We're kind of crazy about providing the fastest way to deploy applications globally. As you might already know, we're building a serverless platform exactly for this purpose. We recently wrote about how the Koyeb Serverless Engine runs microVMs to host your Services but we skipped a big subject: Global Networking.
Global Networking is a big way of saying "How are my requests processed?". A short answer is: requests go through our edge network before reaching your services hosted on our core locations. But this doesn't say much, except that we have an edge network and core locations.
Today, we are going to take a peek behind the curtain and discover the technology behind the Koyeb Serverless Platform that transports end-user traffic from all around the globe to the right destination where your service is running. We explore the components that make up our internal architecture by following the journey of a request from an end-user, through our Global Edge Network, and to the application running in one of our Core locations. Let's jump in!
To better understand why we built a global networking solution, you first need to understand that we're looking to enable seamless deployments of services accross continents with all modern requirements completely built-in.
To make this a reality, the key requirements are:
On our end, we want to be able to run in a Zero Trust network environment. We want to be able to run on any cloud service provider and we want all the traffic flowing between our baremetal machines to be fully encrypted.
The journey begins with a user (or machine) request for a web service, API, or any app hosted on the Koyeb Serverless Platform. The first hop of this request is to our edge network.
Our current Global Edge Network is composed of 55 edge locations distributed across all continents. At each location sit proxy servers that are configured to process requests by either returning cached responses or routing traffic to the nearest core location where the service lives.
Using an edge network improves performances for end-users located all around the world. Without this edge network, all requests for services would have to make the full round trip to the service running in a server in a core location. The downsides to these roundtrips include longer loading times for users, more pressure on your application to handle the local traffic requests, and increased bandwidth costs.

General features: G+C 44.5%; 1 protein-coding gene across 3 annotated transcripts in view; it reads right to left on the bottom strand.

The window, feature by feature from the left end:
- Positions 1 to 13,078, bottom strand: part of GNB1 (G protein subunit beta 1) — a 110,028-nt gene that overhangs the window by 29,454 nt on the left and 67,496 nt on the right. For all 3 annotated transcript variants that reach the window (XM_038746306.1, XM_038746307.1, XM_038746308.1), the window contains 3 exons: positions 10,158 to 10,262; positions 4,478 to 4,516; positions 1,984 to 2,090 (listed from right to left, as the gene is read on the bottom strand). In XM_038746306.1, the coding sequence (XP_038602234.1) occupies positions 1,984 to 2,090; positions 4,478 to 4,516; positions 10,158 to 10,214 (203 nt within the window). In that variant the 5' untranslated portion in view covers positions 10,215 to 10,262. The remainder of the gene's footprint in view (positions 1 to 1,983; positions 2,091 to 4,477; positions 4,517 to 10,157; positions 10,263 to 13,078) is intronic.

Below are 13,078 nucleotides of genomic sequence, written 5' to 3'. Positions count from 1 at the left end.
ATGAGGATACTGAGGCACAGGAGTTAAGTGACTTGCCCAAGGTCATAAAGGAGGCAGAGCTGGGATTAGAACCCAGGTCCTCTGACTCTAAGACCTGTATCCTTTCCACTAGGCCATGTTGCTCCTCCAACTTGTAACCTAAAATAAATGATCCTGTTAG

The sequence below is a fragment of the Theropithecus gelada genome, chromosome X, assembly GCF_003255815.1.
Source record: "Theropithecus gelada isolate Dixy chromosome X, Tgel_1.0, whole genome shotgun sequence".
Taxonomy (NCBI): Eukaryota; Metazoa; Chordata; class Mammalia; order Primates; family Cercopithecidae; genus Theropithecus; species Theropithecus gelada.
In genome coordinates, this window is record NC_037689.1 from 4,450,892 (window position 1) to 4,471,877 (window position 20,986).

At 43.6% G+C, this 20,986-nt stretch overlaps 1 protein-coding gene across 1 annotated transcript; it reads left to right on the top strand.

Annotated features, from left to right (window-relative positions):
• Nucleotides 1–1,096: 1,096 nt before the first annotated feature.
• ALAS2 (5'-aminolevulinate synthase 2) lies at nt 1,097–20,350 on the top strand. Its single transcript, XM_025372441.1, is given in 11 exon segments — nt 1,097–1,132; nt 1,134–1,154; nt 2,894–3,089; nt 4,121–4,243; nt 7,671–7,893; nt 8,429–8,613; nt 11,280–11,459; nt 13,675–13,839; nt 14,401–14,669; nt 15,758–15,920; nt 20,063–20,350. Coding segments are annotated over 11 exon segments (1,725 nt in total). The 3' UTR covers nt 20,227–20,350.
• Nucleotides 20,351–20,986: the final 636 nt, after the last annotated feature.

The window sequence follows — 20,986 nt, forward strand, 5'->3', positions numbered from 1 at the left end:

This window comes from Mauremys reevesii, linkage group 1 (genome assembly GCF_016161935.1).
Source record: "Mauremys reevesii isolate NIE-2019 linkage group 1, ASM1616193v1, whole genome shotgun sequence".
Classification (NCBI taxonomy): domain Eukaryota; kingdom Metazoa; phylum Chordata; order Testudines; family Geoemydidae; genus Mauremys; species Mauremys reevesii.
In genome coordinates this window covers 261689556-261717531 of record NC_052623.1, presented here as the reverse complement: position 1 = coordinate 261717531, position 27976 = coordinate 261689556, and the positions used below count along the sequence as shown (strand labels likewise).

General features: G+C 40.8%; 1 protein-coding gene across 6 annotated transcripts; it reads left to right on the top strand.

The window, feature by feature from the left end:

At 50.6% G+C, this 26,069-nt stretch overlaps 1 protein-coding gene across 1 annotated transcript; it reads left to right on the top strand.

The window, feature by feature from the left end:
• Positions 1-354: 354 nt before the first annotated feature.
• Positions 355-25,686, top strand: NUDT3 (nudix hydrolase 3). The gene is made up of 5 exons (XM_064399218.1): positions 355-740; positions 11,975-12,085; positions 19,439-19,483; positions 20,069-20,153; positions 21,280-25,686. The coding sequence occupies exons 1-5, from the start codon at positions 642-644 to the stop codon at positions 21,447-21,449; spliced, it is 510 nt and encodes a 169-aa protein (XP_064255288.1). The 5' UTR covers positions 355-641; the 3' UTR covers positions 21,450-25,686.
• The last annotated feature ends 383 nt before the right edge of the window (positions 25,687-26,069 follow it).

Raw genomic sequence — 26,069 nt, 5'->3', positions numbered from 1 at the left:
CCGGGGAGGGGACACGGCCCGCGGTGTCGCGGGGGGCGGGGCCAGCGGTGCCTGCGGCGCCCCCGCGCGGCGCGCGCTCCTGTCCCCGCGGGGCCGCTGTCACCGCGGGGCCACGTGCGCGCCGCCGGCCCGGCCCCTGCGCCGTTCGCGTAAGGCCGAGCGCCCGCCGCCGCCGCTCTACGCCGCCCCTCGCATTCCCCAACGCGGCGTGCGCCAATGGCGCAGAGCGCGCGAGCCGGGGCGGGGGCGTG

Let's dive into how this works.
The request is originally performed using the domain name of the service and the DNS resolution will return an anycasted IP address.
The request will then reach our Global Edge Network using the anycasted IP address. Anycast is a routing and networking method that lets multiple servers announce the same IP addresses. Across the internet, we rely on anycast BGP (Border Gateway Protocol) to route requests to the geographically closest servers. These servers live on and make up the edge network.
If you're not familiar with BGP and internet routing, ISPs (Internet Service Providers), network operators, and cloud service providers rely on BGP to exchange routing information and determine the shortest path to an IP. As global network routing is not only influenced by technical paramaters but also by business and geopolitical subjects, this might not always be the shortest technical path.
To sum up, properly configured BGP Anycast provides a solution for:
Without anycast, all requests would go to a single load-balancer in a single location to be processed.
The initial connection to the Edge is done using HTTP/2 and secured with the latest version of TLS. TLS serves two key purposes: native encryption of the traffic is crucial for security and ending TLS at the edge improves TTFB (Time To First Byte) speed.
Once a request reaches the closest server on the edge network, this edge server determines if it can return a cached response or if it must forward the request to the nearest core location to be processed:
If you're not familiar with how, when, and why requests are cached at the edge, you can check our post about cache-control and CDNs.
If a cached response cannot be returned, the request must travel from the edge network to the requested service to be processed. This service is hosted in containers, which live in microVMs that runs directly on our baremetal servers. These baremetal servers are located in our core locations.